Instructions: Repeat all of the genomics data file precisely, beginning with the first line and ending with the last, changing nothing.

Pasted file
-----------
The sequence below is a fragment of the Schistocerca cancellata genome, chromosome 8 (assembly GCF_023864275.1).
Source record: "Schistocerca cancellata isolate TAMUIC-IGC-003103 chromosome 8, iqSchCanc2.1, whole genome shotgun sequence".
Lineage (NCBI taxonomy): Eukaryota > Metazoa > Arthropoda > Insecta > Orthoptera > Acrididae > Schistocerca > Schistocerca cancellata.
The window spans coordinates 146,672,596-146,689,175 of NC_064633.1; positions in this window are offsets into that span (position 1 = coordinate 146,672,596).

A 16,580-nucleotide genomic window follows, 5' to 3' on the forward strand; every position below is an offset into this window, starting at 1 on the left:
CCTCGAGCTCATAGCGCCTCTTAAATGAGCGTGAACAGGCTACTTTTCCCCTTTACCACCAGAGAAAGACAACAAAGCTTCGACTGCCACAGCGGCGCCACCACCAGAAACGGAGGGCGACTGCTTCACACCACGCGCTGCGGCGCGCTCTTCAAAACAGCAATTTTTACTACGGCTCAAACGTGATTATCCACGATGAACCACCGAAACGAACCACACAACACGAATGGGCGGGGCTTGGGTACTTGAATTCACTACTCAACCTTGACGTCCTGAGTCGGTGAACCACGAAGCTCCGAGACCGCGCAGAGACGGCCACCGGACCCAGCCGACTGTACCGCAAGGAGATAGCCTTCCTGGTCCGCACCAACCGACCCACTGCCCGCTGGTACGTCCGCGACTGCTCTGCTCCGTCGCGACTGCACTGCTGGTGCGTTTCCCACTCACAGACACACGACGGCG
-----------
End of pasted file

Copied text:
The sequence below is a fragment of the Schistocerca cancellata genome, chromosome 8 (assembly GCF_023864275.1).
Source record: "Schistocerca cancellata isolate TAMUIC-IGC-003103 chromosome 8, iqSchCanc2.1, whole genome shotgun sequence".
Lineage (NCBI taxonomy): Eukaryota > Metazoa > Arthropoda > Insecta > Orthoptera > Acrididae > Schistocerca > Schistocerca cancellata.
The window spans coordinates 146,672,596-146,689,175 of NC_064633.1; positions in this window are offsets into that span (position 1 = coordinate 146,672,596).

A 16,580-nucleotide genomic window follows, 5' to 3' on the forward strand; every position below is an offset into this window, starting at 1 on the left:
CCTCGAGCTCATAGCGCCTCTTAAATGAGCGTGAACAGGCTACTTTTCCCCTTTACCACCAGAGAAAGACAACAAAGCTTCGACTGCCACAGCGGCGCCACCACCAGAAACGGAGGGCGACTGCTTCACACCACGCGCTGCGGCGCGCTCTTCAAAACAGCAATTTTTACTACGGCTCAAACGTGATTATCCACGATGAACCACCGAAACGAACCACACAACACGAATGGGCGGGGCTTGGGTACTTGAATTCACTACTCAACCTTGACGTCCTGAGTCGGTGAACCACGAAGCTCCGAGACCGCGCAGAGACGGCCACCGGACCCAGCCGACTGTACCGCAAGGAGATAGCCTTCCTGGTCCGCACCAACCGACCCACTGCCCGCTGGTACGTCCGCGACTGCTCTGCTCCGTCGCGACTGCACTGCTGGTGCGTTTCCCACTCACAGACACACGACGGCG